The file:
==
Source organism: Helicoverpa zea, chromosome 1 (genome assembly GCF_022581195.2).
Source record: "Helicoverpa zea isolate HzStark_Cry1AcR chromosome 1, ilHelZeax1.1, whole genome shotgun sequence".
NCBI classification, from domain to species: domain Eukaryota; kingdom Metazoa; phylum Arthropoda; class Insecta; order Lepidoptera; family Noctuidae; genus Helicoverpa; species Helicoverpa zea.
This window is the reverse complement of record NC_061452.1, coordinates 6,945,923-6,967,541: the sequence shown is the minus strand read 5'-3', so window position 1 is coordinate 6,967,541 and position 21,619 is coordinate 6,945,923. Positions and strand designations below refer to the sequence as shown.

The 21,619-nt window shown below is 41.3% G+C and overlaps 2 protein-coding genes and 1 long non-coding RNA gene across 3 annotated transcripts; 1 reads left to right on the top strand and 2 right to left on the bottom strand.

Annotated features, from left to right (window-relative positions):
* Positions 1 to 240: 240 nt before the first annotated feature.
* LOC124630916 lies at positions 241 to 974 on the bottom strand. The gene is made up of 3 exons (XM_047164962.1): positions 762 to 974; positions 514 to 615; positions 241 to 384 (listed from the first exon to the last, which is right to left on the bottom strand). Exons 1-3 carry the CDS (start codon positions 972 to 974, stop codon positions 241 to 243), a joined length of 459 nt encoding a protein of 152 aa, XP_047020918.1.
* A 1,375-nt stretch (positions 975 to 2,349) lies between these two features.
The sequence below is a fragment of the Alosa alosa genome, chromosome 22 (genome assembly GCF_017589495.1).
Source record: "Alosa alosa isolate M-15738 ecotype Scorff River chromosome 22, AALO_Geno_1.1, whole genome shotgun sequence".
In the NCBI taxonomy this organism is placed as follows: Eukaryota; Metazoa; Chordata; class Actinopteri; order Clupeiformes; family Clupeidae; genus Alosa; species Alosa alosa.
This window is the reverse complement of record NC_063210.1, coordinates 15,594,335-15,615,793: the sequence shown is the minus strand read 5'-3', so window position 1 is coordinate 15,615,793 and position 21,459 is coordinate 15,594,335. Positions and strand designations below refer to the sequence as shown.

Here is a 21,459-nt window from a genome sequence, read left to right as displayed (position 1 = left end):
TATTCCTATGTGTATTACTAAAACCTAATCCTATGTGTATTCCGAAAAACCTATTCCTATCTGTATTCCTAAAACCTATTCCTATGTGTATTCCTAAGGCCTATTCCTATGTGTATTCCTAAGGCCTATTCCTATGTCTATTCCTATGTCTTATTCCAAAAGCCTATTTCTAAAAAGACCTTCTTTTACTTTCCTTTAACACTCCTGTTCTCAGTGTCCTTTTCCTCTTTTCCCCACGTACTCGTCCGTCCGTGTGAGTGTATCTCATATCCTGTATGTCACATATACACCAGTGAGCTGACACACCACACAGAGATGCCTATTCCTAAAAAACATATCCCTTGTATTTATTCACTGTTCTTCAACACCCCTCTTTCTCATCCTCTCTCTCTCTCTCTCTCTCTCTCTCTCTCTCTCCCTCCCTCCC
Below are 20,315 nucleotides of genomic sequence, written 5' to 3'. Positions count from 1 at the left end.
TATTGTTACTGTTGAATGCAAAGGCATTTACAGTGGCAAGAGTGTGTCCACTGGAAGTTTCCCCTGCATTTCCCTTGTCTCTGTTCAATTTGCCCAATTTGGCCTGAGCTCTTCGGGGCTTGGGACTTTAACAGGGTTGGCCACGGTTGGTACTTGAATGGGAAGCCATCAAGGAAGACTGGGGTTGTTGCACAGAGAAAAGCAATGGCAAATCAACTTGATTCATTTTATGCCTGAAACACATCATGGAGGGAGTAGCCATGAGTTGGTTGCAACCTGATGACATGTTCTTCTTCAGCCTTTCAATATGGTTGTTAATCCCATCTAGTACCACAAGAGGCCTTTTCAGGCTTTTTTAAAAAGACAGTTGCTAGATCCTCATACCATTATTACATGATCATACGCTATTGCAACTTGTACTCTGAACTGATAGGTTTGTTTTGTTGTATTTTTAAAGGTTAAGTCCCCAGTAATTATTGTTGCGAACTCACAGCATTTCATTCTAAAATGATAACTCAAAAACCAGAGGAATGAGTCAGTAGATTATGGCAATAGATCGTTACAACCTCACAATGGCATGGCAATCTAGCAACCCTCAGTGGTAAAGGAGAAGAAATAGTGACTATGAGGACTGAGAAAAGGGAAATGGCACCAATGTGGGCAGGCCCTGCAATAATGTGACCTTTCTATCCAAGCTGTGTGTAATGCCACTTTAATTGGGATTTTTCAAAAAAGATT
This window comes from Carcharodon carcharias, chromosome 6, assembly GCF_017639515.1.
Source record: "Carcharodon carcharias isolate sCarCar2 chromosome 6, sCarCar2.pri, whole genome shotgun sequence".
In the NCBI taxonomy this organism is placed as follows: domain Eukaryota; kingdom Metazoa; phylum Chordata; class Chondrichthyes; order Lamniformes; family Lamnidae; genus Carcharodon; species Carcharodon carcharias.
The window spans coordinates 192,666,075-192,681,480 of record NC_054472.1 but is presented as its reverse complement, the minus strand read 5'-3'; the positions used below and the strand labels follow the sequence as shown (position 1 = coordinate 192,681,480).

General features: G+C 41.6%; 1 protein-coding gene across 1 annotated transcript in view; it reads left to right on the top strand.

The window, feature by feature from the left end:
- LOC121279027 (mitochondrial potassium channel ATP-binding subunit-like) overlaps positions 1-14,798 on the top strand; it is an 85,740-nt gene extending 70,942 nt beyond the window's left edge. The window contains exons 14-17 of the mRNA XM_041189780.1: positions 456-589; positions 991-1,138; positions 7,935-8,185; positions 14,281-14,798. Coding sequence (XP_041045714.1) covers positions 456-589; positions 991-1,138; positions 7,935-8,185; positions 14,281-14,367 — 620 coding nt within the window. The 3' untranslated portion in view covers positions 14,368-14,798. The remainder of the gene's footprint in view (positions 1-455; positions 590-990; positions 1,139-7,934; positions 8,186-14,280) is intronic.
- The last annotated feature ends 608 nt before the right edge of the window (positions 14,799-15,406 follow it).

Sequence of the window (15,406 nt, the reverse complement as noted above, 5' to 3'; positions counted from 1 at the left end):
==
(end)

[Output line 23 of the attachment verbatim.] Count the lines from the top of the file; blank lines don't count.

The window, feature by feature from the left end: